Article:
Ministers must do more to demonstrate they are acting on the recommendations of public inquiries, a new report says.
The National Audit Office said it was "not always clear" to the public whether inquiries were having their intended impact as there was no central body for tracking their progress.
Of the inquiries it examined which had made recommendations since 2005, it estimated 45% of these were accepted.
A third were accepted "in principle" while 7% were rejected.
In the case of the 2012 Leveson report into press standards, the public spending watchdog said there was "no clear response" reported to the public to any of its 92 recommendations.
The government is not legally obliged to accept the recommendations of public inquiries.
The NAO estimates the 26 government-funded inquiries which have concluded since 2005 have cost £239m.
They ranged in cost from the £24.9m spent on the Al-Sweady inquiry into allegations of unlawful killing and ill treatment of Iraqi nationals by British troops to the £200,000 spent on the Harris Review into self-inflicted deaths in custody of 18 to 24-year-olds.
Their average duration was 40 months, with the Iraq Inquiry into the UK's participation in the 2003 invasion taking twice as long, at 84 months, as every other inquiry bar Al-Sweady.
Of the eight inquiries examined by the NAO which made recommendations - including Leveson, the Mid Staffordshire Inquiry into NHS care failings and the Litvinenko Inquiry into the killing of the ex-Russian spy - it found "readily accessible" information on progress was available in half.
In the others, the watchdog said ministers had given updates to Parliament but not outlined specific details of what action had been taken in response to individual recommendations.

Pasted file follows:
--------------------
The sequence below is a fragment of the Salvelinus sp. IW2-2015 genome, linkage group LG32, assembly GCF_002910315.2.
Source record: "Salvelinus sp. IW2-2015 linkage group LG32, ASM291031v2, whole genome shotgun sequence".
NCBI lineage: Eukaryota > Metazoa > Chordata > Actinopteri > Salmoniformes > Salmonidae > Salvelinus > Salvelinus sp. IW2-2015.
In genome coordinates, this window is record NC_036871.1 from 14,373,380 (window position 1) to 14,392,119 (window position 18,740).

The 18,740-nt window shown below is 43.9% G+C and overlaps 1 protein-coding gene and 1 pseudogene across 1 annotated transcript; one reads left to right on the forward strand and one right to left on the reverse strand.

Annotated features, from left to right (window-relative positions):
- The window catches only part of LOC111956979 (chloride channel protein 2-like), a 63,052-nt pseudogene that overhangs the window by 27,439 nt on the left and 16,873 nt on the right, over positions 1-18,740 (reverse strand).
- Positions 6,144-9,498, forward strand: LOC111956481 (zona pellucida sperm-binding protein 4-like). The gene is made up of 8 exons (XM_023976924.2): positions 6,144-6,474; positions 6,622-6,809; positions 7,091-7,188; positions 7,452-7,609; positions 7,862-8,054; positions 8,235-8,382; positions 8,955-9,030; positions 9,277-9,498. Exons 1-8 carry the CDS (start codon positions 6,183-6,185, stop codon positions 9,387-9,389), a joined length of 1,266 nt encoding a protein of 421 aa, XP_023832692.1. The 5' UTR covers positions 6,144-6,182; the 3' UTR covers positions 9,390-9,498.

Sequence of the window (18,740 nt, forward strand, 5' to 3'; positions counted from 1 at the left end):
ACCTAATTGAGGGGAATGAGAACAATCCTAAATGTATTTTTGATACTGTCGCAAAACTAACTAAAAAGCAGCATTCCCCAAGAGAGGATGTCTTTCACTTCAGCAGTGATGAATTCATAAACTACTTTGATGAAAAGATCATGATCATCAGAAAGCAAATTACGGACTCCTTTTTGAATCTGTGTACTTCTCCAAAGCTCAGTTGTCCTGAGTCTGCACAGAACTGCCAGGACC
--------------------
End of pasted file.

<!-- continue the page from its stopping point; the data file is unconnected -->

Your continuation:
Departments varied in how transparent they were in acting on the findings of reports.
Part of the problem, it concluded, was that there was "no overall oversight across government for monitoring and tracking whether inquiries have achieved their intended impact and whether recommendations, where made, have been implemented".
The watchdog said ministers had not acted on recommendations from MPs on how inquiries were run, such as updating and publishing guidance to inquiry chairs, reviewing the rules on allowing those criticised in reports to comment on extracts and "sharing lessons learned" reports.
But it did find that the Home Office, which has been responsible for instigating six inquiries since 2005, had developed its own "bespoke process" to give inquiry teams more support.
Downing Street has said it is committed to ensuring the lessons of the Iraq Inquiry report are fully "embedded" in the procedures and culture of Whitehall.
It has insisted changes since 2010 mean the cabinet can no longer be "bypassed" as the Chilcot report suggested had happened under Tony Blair.
A Cabinet Office spokeswoman said: "Inquiries are only called to investigate events of significant public concern and play an important role in giving victims closure, establishing where mistakes have been made and ensuring those responsible are held to account.
"Lessons are learnt from every inquiry, and while each one is unique in its size and length depending on the complexity of the investigation, measures are always put in place to ensure it represents value for money."